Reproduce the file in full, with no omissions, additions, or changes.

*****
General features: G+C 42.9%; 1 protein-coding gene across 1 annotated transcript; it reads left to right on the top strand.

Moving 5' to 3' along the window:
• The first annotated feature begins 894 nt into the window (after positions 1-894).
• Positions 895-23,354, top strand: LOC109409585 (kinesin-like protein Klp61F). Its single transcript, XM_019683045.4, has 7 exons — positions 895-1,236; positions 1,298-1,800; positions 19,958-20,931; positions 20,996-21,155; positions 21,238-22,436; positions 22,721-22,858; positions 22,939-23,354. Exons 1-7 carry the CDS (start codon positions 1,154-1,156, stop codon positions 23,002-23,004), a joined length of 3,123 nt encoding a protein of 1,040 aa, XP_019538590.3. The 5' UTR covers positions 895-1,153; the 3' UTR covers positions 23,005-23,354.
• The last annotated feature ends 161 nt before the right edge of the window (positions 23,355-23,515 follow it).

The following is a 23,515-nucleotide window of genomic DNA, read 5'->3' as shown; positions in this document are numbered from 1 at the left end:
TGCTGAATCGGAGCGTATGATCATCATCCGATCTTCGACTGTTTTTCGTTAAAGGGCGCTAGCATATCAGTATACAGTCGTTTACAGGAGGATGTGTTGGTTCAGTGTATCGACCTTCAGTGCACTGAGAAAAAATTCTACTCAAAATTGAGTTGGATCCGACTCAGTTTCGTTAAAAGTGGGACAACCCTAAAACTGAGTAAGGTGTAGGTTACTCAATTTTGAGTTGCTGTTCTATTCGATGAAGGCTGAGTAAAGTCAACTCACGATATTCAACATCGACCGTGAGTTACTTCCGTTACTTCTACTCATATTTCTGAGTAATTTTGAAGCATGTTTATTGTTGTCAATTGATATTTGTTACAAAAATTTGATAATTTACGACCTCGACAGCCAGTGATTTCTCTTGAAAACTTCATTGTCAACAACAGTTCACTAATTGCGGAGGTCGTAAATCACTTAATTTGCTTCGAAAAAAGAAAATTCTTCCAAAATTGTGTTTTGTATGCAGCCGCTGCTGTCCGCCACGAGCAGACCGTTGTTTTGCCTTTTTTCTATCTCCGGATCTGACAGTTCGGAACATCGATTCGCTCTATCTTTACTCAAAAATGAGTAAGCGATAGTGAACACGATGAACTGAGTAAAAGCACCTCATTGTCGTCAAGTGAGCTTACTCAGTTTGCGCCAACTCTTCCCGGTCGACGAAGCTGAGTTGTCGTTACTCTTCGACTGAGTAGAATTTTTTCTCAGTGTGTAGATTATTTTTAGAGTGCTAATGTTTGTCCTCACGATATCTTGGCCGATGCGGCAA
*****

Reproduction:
General features: G+C 42.9%; 1 protein-coding gene across 1 annotated transcript; it reads left to right on the top strand.

Moving 5' to 3' along the window:
• The first annotated feature begins 894 nt into the window (after positions 1-894).
• Positions 895-23,354, top strand: LOC109409585 (kinesin-like protein Klp61F). Its single transcript, XM_019683045.4, has 7 exons — positions 895-1,236; positions 1,298-1,800; positions 19,958-20,931; positions 20,996-21,155; positions 21,238-22,436; positions 22,721-22,858; positions 22,939-23,354. Exons 1-7 carry the CDS (start codon positions 1,154-1,156, stop codon positions 23,002-23,004), a joined length of 3,123 nt encoding a protein of 1,040 aa, XP_019538590.3. The 5' UTR covers positions 895-1,153; the 3' UTR covers positions 23,005-23,354.
• The last annotated feature ends 161 nt before the right edge of the window (positions 23,355-23,515 follow it).

The following is a 23,515-nucleotide window of genomic DNA, read 5'->3' as shown; positions in this document are numbered from 1 at the left end:
TGCTGAATCGGAGCGTATGATCATCATCCGATCTTCGACTGTTTTTCGTTAAAGGGCGCTAGCATATCAGTATACAGTCGTTTACAGGAGGATGTGTTGGTTCAGTGTATCGACCTTCAGTGCACTGAGAAAAAATTCTACTCAAAATTGAGTTGGATCCGACTCAGTTTCGTTAAAAGTGGGACAACCCTAAAACTGAGTAAGGTGTAGGTTACTCAATTTTGAGTTGCTGTTCTATTCGATGAAGGCTGAGTAAAGTCAACTCACGATATTCAACATCGACCGTGAGTTACTTCCGTTACTTCTACTCATATTTCTGAGTAATTTTGAAGCATGTTTATTGTTGTCAATTGATATTTGTTACAAAAATTTGATAATTTACGACCTCGACAGCCAGTGATTTCTCTTGAAAACTTCATTGTCAACAACAGTTCACTAATTGCGGAGGTCGTAAATCACTTAATTTGCTTCGAAAAAAGAAAATTCTTCCAAAATTGTGTTTTGTATGCAGCCGCTGCTGTCCGCCACGAGCAGACCGTTGTTTTGCCTTTTTTCTATCTCCGGATCTGACAGTTCGGAACATCGATTCGCTCTATCTTTACTCAAAAATGAGTAAGCGATAGTGAACACGATGAACTGAGTAAAAGCACCTCATTGTCGTCAAGTGAGCTTACTCAGTTTGCGCCAACTCTTCCCGGTCGACGAAGCTGAGTTGTCGTTACTCTTCGACTGAGTAGAATTTTTTCTCAGTGTGTAGATTATTTTTAGAGTGCTAATGTTTGTCCTCACGATATCTTGGCCGATGCGGCAA